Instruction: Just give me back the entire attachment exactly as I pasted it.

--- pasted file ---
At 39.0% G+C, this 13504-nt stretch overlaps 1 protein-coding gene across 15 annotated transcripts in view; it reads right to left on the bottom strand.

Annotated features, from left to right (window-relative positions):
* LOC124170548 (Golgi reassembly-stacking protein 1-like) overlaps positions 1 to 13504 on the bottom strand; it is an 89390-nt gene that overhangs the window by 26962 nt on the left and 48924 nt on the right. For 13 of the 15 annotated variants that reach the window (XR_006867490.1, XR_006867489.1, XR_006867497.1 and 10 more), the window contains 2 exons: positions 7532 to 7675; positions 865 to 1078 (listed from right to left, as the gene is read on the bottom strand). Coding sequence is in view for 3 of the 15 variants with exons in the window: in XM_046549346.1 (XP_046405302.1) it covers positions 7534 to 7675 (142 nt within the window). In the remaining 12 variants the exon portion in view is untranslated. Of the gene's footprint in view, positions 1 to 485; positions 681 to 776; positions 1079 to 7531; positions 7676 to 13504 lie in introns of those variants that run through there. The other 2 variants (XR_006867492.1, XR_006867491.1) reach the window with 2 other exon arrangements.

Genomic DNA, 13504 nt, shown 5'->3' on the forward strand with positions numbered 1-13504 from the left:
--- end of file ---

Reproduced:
At 39.0% G+C, this 13504-nt stretch overlaps 1 protein-coding gene across 15 annotated transcripts in view; it reads right to left on the bottom strand.

Annotated features, from left to right (window-relative positions):
* LOC124170548 (Golgi reassembly-stacking protein 1-like) overlaps positions 1 to 13504 on the bottom strand; it is an 89390-nt gene that overhangs the window by 26962 nt on the left and 48924 nt on the right. For 13 of the 15 annotated variants that reach the window (XR_006867490.1, XR_006867489.1, XR_006867497.1 and 10 more), the window contains 2 exons: positions 7532 to 7675; positions 865 to 1078 (listed from right to left, as the gene is read on the bottom strand). Coding sequence is in view for 3 of the 15 variants with exons in the window: in XM_046549346.1 (XP_046405302.1) it covers positions 7534 to 7675 (142 nt within the window). In the remaining 12 variants the exon portion in view is untranslated. Of the gene's footprint in view, positions 1 to 485; positions 681 to 776; positions 1079 to 7531; positions 7676 to 13504 lie in introns of those variants that run through there. The other 2 variants (XR_006867492.1, XR_006867491.1) reach the window with 2 other exon arrangements.

Genomic DNA, 13504 nt, shown 5'->3' on the forward strand with positions numbered 1-13504 from the left: